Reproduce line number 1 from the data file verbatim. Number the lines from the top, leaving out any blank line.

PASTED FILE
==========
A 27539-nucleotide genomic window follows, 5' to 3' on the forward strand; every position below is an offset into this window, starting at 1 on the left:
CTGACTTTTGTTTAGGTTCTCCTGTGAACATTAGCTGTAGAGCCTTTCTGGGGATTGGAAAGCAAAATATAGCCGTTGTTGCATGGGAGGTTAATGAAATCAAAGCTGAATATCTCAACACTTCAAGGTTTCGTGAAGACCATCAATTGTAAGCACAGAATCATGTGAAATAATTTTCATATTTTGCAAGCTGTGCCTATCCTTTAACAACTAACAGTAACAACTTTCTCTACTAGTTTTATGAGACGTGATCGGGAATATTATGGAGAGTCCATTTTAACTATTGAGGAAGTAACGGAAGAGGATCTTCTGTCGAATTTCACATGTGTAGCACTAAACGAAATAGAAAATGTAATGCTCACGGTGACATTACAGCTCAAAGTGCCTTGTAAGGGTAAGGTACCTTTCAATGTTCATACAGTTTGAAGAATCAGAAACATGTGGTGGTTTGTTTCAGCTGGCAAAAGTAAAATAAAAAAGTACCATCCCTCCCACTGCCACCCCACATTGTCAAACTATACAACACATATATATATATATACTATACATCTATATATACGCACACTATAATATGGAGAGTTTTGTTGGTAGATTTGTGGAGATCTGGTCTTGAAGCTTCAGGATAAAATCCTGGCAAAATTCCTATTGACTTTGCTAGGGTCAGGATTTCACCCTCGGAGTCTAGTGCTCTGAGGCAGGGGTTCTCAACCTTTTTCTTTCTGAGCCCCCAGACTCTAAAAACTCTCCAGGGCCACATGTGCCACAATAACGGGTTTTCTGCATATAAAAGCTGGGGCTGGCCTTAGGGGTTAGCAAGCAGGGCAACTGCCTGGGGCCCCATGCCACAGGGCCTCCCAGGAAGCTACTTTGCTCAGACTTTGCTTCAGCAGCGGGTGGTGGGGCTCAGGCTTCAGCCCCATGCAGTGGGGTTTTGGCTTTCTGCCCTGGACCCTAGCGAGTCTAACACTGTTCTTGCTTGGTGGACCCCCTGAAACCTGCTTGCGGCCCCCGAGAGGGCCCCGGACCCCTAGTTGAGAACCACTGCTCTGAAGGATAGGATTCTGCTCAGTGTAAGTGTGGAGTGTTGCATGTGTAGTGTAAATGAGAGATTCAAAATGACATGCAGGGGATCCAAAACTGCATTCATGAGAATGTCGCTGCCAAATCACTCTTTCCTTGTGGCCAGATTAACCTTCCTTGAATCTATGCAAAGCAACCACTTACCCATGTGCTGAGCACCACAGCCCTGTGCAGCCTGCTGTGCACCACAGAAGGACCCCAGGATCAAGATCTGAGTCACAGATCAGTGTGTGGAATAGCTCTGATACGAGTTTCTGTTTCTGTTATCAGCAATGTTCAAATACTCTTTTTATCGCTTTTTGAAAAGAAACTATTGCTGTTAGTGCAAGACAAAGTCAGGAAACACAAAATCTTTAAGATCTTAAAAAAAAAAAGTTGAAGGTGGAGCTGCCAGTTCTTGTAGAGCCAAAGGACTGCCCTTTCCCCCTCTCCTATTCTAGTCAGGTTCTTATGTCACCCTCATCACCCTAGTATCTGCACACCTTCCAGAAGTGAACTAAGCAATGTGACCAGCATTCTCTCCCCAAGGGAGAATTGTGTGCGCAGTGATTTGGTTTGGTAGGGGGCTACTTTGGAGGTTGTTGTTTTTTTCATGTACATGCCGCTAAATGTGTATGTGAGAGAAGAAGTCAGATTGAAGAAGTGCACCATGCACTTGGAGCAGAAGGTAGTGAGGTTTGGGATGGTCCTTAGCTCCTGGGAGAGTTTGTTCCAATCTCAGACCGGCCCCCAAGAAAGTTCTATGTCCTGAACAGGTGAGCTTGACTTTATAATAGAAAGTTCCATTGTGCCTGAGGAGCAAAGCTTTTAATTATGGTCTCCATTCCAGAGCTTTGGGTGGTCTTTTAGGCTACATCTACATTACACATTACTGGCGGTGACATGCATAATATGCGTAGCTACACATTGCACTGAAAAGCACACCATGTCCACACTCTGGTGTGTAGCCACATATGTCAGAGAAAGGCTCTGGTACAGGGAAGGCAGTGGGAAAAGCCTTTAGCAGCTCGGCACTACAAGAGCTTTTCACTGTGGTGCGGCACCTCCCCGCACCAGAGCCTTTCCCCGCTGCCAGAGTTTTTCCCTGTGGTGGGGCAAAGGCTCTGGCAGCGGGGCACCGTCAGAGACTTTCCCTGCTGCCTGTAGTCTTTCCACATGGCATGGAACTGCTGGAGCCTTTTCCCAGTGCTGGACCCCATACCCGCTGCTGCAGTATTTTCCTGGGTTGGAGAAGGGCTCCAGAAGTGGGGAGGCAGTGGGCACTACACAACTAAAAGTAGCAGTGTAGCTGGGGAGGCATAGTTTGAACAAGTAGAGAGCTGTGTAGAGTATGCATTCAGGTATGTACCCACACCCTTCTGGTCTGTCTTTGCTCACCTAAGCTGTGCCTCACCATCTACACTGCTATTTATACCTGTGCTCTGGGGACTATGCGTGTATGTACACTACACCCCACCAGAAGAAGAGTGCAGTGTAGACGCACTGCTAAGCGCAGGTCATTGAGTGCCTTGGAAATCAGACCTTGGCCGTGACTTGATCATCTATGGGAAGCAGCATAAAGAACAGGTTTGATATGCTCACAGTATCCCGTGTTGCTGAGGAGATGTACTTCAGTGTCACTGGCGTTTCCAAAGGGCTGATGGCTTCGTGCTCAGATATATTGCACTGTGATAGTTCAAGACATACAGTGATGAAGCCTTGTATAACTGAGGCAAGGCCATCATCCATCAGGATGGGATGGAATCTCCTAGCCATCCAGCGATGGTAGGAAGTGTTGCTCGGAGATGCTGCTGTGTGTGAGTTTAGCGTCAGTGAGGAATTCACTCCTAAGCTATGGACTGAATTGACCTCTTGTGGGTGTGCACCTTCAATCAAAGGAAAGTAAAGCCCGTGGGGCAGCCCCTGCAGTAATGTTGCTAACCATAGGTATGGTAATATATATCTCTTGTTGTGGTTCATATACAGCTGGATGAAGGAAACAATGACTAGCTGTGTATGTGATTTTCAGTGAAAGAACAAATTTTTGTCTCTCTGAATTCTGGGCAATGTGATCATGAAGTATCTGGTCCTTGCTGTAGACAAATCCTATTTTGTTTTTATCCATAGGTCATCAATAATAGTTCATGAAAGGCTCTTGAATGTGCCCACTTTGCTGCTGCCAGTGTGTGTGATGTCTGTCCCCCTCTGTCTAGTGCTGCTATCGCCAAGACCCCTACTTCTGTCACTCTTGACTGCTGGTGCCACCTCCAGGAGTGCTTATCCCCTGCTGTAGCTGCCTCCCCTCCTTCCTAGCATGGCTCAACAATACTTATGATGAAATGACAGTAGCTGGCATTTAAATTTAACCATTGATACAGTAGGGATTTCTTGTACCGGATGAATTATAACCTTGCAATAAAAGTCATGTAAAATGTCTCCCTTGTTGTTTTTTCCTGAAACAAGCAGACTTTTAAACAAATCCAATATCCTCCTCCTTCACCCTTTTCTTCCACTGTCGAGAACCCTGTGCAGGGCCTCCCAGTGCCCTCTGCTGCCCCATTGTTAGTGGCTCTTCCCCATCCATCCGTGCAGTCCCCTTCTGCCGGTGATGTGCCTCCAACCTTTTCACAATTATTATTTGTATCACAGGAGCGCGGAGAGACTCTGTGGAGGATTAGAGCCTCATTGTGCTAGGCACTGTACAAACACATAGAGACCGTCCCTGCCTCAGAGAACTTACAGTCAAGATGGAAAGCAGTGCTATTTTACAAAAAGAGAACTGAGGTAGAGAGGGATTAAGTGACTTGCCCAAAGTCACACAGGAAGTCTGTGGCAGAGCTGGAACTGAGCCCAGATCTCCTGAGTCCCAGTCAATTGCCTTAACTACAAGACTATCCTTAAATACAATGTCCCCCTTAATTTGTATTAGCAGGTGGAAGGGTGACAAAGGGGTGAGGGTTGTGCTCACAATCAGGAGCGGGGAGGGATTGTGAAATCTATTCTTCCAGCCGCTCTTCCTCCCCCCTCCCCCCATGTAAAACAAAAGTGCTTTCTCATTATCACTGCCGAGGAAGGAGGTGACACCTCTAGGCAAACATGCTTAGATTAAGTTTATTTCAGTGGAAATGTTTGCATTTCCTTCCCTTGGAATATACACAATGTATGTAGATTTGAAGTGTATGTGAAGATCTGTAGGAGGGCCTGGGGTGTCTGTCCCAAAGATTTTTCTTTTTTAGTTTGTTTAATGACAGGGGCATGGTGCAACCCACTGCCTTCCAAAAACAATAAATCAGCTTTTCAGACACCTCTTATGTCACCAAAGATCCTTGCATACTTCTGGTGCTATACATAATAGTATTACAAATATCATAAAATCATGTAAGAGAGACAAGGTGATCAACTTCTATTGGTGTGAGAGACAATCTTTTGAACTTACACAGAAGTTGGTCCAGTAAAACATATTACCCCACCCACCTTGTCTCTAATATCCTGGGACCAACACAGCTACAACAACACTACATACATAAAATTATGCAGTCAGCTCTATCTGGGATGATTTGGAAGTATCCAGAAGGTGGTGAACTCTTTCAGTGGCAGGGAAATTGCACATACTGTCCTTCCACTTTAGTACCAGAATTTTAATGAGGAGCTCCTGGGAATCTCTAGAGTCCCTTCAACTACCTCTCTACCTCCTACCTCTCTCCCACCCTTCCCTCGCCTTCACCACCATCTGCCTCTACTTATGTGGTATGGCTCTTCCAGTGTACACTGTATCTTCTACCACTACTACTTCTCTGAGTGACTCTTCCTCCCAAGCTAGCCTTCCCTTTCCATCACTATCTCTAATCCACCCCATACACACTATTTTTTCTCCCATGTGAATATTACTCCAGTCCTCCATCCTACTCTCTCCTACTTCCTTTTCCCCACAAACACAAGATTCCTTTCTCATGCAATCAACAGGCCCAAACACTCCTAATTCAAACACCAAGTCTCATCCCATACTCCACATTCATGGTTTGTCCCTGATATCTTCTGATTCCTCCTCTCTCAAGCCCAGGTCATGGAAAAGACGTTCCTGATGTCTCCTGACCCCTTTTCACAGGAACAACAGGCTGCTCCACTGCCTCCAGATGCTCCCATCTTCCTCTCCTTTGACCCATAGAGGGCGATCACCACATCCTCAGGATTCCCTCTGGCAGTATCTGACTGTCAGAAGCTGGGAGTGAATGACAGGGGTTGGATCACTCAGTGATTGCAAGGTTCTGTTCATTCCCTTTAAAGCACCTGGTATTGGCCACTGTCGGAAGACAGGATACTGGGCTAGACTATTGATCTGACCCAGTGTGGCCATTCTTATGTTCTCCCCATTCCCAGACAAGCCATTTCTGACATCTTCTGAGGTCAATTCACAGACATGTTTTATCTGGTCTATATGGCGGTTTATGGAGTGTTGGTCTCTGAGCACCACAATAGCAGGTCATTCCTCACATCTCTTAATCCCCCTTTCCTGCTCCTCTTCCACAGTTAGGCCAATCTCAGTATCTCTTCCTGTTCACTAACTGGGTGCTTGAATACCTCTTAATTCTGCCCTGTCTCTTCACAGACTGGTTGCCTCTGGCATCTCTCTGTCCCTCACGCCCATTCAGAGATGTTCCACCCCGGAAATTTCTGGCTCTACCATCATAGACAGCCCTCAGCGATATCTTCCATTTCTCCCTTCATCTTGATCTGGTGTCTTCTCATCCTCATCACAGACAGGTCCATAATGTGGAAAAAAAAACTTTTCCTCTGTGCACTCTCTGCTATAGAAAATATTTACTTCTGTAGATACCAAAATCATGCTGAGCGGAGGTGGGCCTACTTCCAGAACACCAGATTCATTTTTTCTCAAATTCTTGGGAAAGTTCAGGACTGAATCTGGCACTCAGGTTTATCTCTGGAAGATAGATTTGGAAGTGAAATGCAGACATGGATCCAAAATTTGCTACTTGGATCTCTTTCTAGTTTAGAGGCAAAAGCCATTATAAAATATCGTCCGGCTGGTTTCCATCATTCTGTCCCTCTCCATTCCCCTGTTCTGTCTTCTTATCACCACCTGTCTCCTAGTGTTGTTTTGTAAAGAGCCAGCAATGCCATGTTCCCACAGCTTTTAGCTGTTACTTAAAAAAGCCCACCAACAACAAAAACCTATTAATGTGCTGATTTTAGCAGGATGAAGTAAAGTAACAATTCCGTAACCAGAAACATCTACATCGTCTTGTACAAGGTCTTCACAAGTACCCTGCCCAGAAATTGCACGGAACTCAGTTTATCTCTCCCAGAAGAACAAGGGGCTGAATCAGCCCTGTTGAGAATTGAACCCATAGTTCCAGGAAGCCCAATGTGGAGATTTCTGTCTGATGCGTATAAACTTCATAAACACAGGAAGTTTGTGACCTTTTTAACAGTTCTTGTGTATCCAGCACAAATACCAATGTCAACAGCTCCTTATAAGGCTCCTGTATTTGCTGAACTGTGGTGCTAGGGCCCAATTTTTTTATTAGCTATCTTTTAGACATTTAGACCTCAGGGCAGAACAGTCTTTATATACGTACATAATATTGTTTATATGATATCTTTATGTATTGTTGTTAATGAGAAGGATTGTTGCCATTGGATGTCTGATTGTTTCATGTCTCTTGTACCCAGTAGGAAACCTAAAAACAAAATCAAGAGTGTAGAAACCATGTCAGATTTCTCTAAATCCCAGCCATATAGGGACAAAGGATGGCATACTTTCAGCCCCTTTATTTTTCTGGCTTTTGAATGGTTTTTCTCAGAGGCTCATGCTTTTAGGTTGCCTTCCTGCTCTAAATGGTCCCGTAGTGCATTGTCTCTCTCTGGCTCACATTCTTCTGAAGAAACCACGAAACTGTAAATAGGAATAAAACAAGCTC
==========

A 27539-nucleotide genomic window follows, 5' to 3' on the forward strand; every position below is an offset into this window, starting at 1 on the left: